WASHINGTON — Mayor Vincent C. Gray vetoed legislation on Thursday that would have forced large retailers in the District of Columbia to significantly increase the minimum wage rate in the nation’s capital, handing a victory to Wal-Mart Stores Inc., which had threatened to pull out of three planned stores if the bill became law.

Gray, citing the risk that the city would potentially lose 4,000 jobs, had been under intense pressure from Wal-Mart to veto the legislation, known as the Large Retailer Accountability Act of 2013.

“I am vetoing this legislation precisely because I believe in providing a living wage to as many District residents as possible, and this bill is not a true living-wage measure,” said Gray, noting that it would raise the minimum wage for only a small portion of the District’s workforce. “While the intentions of its supporters were good, this bill is simply a woefully inadequate and flawed vehicle for achieving the goal we all share.”

The bill, passed by the City Council in July by a vote of eight to five, would require large retailers that operate a store in D.C. with a minimum of 75,000 square feet and have a parent company with at least $1 billion in annual revenue to pay employees earning less than $50,000 a year a “living wage,” which it established at $12.50 an hour, well above the current hourly minimum wage in D.C. of $8.25.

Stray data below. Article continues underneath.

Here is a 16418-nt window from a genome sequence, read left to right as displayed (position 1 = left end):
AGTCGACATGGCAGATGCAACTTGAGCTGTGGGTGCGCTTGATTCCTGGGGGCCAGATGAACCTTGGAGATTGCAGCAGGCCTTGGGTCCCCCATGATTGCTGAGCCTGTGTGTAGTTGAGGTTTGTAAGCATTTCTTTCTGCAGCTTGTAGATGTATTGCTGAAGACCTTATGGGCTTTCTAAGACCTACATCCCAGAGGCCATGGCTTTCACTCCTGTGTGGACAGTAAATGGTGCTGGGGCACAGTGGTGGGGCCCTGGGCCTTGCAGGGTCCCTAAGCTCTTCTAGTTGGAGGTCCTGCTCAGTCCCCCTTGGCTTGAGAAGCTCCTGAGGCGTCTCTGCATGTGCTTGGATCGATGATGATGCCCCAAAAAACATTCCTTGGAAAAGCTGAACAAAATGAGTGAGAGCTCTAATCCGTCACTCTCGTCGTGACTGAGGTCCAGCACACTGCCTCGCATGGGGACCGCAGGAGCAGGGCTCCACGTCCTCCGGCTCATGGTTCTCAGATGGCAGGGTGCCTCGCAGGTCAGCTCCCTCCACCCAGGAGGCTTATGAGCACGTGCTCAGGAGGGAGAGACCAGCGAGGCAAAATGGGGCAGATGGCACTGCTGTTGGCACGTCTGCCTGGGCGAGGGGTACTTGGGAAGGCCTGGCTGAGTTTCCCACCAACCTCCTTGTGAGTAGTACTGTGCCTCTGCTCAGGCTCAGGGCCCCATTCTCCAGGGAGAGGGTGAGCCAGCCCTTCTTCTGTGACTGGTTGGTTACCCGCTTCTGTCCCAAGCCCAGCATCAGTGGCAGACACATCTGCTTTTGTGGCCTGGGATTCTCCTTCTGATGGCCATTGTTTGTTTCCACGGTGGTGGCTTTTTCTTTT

The measure provided a four-year grace period for large retailers with existing stores in D.C., and exempted unionized stores and franchises from the living wage requirements. It also indexed the rate to inflation based on the Consumer Price Index.

The City Council can override Gray’s veto, but needs nine votes to do so. City Council Chairman Phil Mendelson said he has scheduled an override vote for Sept. 17.

“Much of this legislation was targeted at Wal-Mart,” said a spokesman for Gray. “Other large retailers considering moving to or expanding in the District told us if the bill became law, they would change their plans or seriously reconsider coming to or expanding in the District, including retailers that are already here, such as Macy’s and Target.”

A Wal-Mart spokesman said, “Mayor Gray has chosen jobs, economic development and common sense over special interests, and that’s good news for D.C. residents. Now that this discriminatory legislation is behind us, we will move forward on our first stores in the nation’s capital. We look forward to finishing the work we started in the city almost three years ago — a plan to bring more jobs, shopping options and fresh food choices to Washington, D.C., residents.”